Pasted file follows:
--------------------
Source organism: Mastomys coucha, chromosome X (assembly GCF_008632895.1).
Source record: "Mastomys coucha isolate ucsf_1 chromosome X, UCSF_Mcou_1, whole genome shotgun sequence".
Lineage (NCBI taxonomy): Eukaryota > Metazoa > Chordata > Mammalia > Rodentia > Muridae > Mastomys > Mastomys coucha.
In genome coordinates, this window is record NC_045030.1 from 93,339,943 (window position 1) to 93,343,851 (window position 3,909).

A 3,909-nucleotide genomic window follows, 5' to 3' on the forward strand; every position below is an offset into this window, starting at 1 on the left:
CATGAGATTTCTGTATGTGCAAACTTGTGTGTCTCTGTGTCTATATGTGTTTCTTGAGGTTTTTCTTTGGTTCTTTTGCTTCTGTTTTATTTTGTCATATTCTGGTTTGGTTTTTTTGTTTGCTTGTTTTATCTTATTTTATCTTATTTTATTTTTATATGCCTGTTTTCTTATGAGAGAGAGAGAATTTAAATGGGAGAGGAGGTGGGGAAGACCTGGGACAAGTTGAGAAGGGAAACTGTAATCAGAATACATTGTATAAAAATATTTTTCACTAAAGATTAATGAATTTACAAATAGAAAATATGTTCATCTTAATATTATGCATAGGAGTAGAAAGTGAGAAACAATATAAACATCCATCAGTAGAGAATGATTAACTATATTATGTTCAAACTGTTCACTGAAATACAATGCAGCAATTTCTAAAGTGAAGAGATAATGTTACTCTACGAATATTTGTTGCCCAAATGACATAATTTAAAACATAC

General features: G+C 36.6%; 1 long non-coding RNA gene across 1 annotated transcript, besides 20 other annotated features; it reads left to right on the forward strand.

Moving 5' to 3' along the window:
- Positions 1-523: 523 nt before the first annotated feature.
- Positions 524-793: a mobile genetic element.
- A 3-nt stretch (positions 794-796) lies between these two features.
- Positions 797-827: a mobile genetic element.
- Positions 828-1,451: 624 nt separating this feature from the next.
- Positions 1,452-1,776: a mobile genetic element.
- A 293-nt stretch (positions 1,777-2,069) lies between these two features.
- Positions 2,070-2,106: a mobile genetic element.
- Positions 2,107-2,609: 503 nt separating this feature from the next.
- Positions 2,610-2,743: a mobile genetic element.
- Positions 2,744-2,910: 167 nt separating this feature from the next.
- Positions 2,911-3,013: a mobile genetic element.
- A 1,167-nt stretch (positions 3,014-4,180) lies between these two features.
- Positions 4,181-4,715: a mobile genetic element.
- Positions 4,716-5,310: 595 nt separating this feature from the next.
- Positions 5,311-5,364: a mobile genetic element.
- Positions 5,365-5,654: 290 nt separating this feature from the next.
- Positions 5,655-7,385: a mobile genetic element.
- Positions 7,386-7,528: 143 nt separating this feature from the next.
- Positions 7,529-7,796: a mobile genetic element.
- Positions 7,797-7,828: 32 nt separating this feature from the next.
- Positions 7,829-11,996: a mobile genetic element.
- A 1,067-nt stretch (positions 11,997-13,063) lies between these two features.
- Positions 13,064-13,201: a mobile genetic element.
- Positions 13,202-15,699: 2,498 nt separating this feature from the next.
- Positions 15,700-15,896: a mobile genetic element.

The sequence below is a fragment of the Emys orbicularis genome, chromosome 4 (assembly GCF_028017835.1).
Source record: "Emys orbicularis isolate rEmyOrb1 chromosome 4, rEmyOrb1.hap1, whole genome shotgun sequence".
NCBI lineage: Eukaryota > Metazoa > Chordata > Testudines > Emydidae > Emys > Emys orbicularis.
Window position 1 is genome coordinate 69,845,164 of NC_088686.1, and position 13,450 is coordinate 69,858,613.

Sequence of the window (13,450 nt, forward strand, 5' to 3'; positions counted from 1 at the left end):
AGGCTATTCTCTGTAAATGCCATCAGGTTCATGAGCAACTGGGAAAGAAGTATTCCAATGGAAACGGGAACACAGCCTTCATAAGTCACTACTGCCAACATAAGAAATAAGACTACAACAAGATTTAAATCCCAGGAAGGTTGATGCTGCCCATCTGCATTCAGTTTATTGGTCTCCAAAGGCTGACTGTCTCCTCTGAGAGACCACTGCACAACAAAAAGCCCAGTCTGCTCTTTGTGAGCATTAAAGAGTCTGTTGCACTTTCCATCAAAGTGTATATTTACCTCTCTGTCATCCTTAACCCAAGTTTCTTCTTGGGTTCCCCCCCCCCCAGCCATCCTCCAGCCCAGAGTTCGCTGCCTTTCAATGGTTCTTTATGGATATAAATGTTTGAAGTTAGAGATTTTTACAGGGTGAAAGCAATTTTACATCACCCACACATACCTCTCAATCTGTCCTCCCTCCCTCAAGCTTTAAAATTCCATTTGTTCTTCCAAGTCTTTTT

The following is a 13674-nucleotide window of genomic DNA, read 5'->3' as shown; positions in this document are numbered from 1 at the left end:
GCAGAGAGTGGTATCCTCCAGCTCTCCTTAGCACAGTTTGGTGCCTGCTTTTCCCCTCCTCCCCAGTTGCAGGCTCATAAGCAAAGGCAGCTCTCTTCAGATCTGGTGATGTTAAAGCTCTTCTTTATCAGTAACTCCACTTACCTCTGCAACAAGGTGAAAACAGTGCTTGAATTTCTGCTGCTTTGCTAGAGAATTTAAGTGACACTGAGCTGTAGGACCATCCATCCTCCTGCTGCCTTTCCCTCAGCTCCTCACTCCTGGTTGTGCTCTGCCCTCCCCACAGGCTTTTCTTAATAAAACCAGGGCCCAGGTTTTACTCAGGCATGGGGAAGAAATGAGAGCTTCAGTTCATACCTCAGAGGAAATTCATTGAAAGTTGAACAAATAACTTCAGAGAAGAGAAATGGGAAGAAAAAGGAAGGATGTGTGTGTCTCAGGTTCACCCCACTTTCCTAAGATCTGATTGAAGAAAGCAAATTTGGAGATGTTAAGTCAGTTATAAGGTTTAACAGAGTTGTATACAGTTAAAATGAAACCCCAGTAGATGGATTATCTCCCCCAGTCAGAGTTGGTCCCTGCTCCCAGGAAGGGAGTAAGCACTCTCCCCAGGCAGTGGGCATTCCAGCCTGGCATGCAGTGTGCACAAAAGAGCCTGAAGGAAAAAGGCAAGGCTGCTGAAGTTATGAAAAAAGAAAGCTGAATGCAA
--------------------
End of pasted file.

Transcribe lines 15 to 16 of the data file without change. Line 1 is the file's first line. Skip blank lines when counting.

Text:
- A 293-nt stretch (positions 1,777-2,069) lies between these two features.
- Positions 2,070-2,106: a mobile genetic element.